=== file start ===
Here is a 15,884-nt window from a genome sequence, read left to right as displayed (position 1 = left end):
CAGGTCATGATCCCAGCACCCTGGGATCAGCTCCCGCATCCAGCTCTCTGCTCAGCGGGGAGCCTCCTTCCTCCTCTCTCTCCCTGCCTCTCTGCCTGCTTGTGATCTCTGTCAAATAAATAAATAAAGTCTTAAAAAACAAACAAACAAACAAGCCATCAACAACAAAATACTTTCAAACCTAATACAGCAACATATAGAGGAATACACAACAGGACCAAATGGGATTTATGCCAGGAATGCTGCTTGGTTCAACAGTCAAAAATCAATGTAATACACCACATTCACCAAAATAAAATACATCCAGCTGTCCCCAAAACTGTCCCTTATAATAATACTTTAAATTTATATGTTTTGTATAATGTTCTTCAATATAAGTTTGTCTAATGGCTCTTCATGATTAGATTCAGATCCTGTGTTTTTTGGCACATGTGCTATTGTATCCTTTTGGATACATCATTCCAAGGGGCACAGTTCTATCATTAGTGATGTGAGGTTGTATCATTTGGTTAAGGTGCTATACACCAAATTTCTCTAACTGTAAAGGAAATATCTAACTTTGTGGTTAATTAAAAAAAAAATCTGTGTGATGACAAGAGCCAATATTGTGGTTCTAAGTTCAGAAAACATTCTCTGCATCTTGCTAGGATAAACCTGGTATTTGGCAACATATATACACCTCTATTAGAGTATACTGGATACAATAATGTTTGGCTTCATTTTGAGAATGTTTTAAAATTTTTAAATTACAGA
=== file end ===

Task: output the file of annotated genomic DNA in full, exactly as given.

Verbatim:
Here is a 15,884-nt window from a genome sequence, read left to right as displayed (position 1 = left end):
CAGGTCATGATCCCAGCACCCTGGGATCAGCTCCCGCATCCAGCTCTCTGCTCAGCGGGGAGCCTCCTTCCTCCTCTCTCTCCCTGCCTCTCTGCCTGCTTGTGATCTCTGTCAAATAAATAAATAAAGTCTTAAAAAACAAACAAACAAACAAGCCATCAACAACAAAATACTTTCAAACCTAATACAGCAACATATAGAGGAATACACAACAGGACCAAATGGGATTTATGCCAGGAATGCTGCTTGGTTCAACAGTCAAAAATCAATGTAATACACCACATTCACCAAAATAAAATACATCCAGCTGTCCCCAAAACTGTCCCTTATAATAATACTTTAAATTTATATGTTTTGTATAATGTTCTTCAATATAAGTTTGTCTAATGGCTCTTCATGATTAGATTCAGATCCTGTGTTTTTTGGCACATGTGCTATTGTATCCTTTTGGATACATCATTCCAAGGGGCACAGTTCTATCATTAGTGATGTGAGGTTGTATCATTTGGTTAAGGTGCTATACACCAAATTTCTCTAACTGTAAAGGAAATATCTAACTTTGTGGTTAATTAAAAAAAAAATCTGTGTGATGACAAGAGCCAATATTGTGGTTCTAAGTTCAGAAAACATTCTCTGCATCTTGCTAGGATAAACCTGGTATTTGGCAACATATATACACCTCTATTAGAGTATACTGGATACAATAATGTTTGGCTTCATTTTGAGAATGTTTTAAAATTTTTAAATTACAGA